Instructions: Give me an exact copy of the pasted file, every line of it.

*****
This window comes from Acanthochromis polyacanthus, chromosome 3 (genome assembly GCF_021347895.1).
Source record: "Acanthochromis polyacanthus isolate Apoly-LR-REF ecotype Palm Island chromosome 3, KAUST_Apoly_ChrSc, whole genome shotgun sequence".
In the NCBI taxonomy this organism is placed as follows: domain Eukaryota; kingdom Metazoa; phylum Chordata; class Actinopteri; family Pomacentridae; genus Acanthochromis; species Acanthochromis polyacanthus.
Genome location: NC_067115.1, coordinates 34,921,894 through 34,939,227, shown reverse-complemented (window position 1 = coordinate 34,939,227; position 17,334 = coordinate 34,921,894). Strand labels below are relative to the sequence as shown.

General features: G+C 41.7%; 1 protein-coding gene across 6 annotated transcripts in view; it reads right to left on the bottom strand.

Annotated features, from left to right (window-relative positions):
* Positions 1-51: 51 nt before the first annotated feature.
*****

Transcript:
This window comes from Acanthochromis polyacanthus, chromosome 3 (genome assembly GCF_021347895.1).
Source record: "Acanthochromis polyacanthus isolate Apoly-LR-REF ecotype Palm Island chromosome 3, KAUST_Apoly_ChrSc, whole genome shotgun sequence".
In the NCBI taxonomy this organism is placed as follows: domain Eukaryota; kingdom Metazoa; phylum Chordata; class Actinopteri; family Pomacentridae; genus Acanthochromis; species Acanthochromis polyacanthus.
Genome location: NC_067115.1, coordinates 34,921,894 through 34,939,227, shown reverse-complemented (window position 1 = coordinate 34,939,227; position 17,334 = coordinate 34,921,894). Strand labels below are relative to the sequence as shown.

General features: G+C 41.7%; 1 protein-coding gene across 6 annotated transcripts in view; it reads right to left on the bottom strand.

Annotated features, from left to right (window-relative positions):
* Positions 1-51: 51 nt before the first annotated feature.